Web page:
I've tried to find a neat solution to this, but I'm slicing several 2D arrays of the same shape in the same manner. I've tidied it up as much as I can by defining a list containing the 'x,y' center e.g. cpix = [161, 134] What I'd like to do is instead of having to write out the slice three times like so:

a1 = array1[cpix[1]-50:cpix[1]+50, cpix[0]-50:cpix[0]+50] 
a2 = array2[cpix[1]-50:cpix[1]+50, cpix[0]-50:cpix[0]+50] 
a3 = array3[cpix[1]-50:cpix[1]+50, cpix[0]-50:cpix[0]+50]

is just have something predefined (like maybe a mask?) so I can just do a

a1 = array1[predefined_2dslice] 
a2 = array2[predefined_2dslice] 
a3 = array3[predefined_2dslice] 

Is this something that numpy supports?

  • 1
    np.s_ produces a tuple of slice objects: (slice(cpix[1]-50:cpix[1]+50), slice(cpix[0]-50:cpix[0]+50))
    – hpaulj
    Aug 12, 2016 at 17:47

2 Answers 2


Yes you can use numpy.s_:


>>> a = np.arange(10).reshape(2, 5)
>>> m = np.s_[0:2, 3:4]
>>> a[m]

And in this case:

my_slice = np.s_[cpix[1]-50:cpix[1]+50, cpix[0]-50:cpix[0]+50]

a1 = array1[my_slice] 
a2 = array2[my_slice] 
a3 = array3[my_slice]

You can also use numpy.r_ in order to translates slice objects to concatenation along the first axis.

  • 4
    This is exactly what I was looking for. I love when learning neat new tricks like this :) Thanks
    – FriskyGrub
    Aug 12, 2016 at 12:04
  • 2
    @FriskyGrub If you want to learn more about such tricks, I suggest you to delve into the documentation ;-)
    – Mazdak
    Aug 12, 2016 at 12:07
  • 4
    And look at the value produced by np.s_. It's just a tuple.
    – hpaulj
    Aug 12, 2016 at 14:57
  • 5
    Why give these useful utility functions such cryptic names, esp the underscore that suggests something internal? History? Jun 28, 2020 at 10:45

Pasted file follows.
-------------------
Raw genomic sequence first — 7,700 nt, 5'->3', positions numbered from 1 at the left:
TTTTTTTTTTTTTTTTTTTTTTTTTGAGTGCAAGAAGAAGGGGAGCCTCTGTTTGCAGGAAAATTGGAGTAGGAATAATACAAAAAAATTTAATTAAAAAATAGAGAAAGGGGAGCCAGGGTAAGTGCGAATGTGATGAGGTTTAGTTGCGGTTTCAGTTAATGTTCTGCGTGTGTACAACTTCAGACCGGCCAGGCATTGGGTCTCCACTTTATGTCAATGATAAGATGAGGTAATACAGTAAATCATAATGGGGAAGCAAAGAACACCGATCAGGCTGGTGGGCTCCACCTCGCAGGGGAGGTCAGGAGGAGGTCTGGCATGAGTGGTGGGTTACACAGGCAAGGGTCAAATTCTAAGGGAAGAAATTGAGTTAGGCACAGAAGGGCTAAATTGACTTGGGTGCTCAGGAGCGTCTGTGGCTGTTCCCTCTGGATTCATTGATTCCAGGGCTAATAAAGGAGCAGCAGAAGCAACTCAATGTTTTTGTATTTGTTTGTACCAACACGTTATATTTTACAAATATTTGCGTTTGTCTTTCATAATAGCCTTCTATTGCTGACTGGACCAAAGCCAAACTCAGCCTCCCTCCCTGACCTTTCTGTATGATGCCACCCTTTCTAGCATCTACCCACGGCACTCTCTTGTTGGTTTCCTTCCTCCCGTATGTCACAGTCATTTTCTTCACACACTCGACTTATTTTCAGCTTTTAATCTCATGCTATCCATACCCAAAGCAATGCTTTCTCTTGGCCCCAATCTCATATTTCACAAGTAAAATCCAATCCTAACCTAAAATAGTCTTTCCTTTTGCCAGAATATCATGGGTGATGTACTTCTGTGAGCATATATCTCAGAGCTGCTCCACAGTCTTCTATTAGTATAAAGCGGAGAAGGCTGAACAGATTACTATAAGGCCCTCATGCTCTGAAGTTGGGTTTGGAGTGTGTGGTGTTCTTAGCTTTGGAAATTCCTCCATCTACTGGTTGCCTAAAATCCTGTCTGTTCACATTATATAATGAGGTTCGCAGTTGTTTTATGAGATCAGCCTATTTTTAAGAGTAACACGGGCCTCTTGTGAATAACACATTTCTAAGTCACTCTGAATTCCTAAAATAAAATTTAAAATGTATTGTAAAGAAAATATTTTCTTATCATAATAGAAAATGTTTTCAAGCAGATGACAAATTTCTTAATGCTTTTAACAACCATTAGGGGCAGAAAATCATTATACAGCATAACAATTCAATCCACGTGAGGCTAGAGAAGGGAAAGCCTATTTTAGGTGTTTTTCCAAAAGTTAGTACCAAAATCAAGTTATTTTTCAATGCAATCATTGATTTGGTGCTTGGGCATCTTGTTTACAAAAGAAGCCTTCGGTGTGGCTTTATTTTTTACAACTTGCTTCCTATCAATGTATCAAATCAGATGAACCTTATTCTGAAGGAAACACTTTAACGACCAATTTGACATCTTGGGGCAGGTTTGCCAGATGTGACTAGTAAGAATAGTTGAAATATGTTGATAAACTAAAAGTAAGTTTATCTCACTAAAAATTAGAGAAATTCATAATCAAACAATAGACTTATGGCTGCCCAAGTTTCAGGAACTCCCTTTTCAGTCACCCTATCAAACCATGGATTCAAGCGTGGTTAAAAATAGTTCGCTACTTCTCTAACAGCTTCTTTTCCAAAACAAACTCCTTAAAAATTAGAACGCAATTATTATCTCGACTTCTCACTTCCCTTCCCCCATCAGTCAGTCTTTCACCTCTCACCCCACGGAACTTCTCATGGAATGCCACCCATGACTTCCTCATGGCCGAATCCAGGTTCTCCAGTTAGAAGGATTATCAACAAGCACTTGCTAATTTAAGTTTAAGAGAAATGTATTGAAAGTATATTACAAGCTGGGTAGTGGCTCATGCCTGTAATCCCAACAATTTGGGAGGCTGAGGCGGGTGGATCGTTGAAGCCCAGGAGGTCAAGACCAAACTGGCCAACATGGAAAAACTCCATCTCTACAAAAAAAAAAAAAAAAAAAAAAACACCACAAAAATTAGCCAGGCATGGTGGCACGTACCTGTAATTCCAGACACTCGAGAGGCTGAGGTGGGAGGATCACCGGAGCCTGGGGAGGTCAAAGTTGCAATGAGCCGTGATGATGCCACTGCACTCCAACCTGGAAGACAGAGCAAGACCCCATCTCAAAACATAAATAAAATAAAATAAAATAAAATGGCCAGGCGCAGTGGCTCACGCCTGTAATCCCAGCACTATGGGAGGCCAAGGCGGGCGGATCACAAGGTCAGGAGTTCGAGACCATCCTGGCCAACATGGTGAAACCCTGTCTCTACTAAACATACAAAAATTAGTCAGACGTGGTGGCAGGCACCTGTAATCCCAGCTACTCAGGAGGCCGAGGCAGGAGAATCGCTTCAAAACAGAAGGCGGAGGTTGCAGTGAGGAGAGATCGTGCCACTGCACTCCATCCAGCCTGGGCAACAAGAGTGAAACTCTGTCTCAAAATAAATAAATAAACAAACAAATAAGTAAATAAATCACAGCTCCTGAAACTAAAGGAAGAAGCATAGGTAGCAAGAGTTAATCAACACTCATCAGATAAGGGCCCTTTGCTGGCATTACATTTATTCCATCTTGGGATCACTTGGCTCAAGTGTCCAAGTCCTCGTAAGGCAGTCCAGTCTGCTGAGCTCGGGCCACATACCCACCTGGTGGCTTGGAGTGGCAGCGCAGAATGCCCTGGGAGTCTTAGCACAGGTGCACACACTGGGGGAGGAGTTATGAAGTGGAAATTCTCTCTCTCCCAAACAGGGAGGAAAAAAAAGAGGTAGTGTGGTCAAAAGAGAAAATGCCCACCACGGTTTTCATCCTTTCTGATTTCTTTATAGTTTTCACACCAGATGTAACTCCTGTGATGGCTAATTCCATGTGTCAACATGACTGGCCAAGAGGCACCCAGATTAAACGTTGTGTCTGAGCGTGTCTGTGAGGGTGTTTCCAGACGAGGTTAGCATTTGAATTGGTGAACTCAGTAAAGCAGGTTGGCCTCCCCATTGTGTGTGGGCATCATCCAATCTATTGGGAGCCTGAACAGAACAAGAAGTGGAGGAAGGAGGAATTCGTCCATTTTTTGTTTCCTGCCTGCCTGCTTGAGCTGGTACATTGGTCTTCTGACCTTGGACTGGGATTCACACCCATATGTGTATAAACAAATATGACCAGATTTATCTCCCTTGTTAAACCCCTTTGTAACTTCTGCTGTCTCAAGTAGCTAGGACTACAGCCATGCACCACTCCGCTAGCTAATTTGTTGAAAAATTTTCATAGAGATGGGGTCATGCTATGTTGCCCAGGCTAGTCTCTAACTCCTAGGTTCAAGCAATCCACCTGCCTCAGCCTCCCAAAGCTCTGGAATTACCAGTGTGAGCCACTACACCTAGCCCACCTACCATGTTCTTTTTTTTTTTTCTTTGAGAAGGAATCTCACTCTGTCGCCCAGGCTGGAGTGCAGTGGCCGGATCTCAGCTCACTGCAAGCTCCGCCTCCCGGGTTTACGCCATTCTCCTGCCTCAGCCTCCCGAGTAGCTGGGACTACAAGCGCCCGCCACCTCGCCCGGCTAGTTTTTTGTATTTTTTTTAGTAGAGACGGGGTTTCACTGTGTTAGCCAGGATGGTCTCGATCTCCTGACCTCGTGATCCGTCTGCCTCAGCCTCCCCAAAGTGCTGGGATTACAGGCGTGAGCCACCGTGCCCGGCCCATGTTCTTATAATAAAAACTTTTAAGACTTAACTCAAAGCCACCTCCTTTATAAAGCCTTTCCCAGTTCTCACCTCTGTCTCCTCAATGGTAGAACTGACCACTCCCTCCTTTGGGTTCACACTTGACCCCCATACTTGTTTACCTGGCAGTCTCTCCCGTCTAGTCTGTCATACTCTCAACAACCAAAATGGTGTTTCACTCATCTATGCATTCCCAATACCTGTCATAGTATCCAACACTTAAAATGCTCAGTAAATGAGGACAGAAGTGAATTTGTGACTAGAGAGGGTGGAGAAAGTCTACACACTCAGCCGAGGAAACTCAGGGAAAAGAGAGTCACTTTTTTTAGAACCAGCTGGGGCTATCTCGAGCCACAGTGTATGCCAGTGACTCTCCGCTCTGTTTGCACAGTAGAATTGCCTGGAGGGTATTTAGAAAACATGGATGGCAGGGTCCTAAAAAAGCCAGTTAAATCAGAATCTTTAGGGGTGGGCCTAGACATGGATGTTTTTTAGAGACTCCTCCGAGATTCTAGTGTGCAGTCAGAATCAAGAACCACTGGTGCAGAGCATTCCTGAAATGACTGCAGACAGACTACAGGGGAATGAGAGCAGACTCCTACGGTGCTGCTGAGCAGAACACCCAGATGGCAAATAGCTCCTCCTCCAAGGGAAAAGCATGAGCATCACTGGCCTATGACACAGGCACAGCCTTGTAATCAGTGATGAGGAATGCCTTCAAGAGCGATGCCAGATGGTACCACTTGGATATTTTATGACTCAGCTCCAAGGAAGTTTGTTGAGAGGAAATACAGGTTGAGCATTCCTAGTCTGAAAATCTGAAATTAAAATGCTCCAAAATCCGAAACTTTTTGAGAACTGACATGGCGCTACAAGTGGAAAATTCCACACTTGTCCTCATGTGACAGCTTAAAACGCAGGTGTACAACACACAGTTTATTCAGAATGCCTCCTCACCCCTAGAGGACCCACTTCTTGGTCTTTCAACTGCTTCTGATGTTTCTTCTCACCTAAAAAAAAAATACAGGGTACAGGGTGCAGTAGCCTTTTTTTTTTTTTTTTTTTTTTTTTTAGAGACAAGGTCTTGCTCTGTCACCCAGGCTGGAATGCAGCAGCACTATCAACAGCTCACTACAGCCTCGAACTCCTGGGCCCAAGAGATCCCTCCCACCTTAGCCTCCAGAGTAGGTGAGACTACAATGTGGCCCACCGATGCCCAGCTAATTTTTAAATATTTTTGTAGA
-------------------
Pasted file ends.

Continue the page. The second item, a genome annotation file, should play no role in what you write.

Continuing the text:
You can index a multidimensional array by using a tuple of slice objects.

window = slice(col_start, col_stop), slice(row_start, row_stop)
a1 = array1[window]
a2 = array2[window] 

This is not specific to numpy and is simply how subscription/slicing syntax works in python.

class mock_array:
    def __getitem__(self, key):
m = mock_array()
m[1:3, 7:9] # prints tuple(slice(1, 3, None), slice(7, 9, None))
  • 1
    This answer is more elegant than the accepted one IMO. Oct 20, 2020 at 16:07
  • 1
    numpy.s_ returns slice objects anyway. For 1-D slices the latter command might be more readable, but for higher dimensions I definitely prefer the former. Jan 29, 2021 at 16:05
  • 1
    The definition of mock_array is really really close to what's behind np.s_ or np.index_exp, see the source code of np.IndexExpression
    – Demi-Lune
    Feb 1, 2022 at 13:29
  • 1
    Order should be (row, column) instead of (column, row)
    – alercelik
    Apr 3, 2022 at 11:13

Your Answer

By clicking “Post Your Answer”, you agree to our terms of service and acknowledge you have read our privacy policy.

Not the answer you're looking for? Browse other questions tagged or ask your own question.